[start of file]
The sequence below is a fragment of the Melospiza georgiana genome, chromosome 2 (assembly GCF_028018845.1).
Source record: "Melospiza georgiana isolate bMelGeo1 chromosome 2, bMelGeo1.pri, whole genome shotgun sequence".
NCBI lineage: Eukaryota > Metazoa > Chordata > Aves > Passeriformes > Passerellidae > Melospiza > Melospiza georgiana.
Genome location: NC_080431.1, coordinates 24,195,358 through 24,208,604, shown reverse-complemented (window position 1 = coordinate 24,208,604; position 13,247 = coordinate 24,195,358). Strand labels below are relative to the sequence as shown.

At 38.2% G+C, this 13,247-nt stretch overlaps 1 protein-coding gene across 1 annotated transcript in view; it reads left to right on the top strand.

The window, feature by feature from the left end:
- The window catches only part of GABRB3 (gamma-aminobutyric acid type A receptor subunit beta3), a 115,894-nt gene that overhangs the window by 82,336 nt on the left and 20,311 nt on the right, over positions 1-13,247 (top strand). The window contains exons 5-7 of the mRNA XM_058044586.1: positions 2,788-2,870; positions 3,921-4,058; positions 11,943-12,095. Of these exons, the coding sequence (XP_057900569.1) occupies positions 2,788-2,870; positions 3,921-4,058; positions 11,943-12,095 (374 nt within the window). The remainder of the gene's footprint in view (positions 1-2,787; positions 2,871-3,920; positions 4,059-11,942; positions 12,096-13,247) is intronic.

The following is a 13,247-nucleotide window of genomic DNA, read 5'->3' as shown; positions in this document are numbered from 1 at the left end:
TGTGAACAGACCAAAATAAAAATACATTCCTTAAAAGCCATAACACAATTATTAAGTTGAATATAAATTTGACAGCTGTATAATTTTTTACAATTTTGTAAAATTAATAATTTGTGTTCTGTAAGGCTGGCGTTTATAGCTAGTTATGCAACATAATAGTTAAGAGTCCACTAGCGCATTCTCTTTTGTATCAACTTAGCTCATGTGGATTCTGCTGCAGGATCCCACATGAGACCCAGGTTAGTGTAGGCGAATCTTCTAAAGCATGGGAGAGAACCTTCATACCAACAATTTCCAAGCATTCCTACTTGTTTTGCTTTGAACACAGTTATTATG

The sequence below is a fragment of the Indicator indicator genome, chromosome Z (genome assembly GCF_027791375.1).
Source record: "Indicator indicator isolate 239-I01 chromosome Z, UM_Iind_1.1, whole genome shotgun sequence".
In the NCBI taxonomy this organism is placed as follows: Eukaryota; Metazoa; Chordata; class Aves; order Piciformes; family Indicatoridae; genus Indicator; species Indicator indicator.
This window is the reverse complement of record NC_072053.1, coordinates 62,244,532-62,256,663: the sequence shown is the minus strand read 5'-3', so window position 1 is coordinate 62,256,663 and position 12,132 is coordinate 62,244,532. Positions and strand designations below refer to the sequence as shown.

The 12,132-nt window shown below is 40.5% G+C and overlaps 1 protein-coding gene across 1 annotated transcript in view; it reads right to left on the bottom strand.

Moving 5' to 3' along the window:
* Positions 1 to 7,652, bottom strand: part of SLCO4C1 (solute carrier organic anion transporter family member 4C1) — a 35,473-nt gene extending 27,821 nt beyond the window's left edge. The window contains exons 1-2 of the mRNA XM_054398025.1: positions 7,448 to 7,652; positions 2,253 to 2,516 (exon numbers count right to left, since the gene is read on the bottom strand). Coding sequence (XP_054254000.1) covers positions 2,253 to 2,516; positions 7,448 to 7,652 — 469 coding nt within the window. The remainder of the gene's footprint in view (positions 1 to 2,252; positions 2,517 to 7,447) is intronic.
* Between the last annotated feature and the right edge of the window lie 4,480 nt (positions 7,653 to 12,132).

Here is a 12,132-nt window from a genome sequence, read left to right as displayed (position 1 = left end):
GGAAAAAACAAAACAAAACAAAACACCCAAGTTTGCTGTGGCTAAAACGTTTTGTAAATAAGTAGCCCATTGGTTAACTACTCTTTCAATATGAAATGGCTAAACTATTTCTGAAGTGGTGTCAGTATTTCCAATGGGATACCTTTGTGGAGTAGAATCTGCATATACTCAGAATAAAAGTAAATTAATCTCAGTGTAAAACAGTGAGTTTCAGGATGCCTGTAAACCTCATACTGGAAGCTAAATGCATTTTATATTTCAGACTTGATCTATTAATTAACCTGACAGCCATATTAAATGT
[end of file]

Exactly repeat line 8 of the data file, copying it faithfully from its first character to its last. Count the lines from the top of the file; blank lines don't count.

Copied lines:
The following is a 13,247-nucleotide window of genomic DNA, read 5'->3' as shown; positions in this document are numbered from 1 at the left end: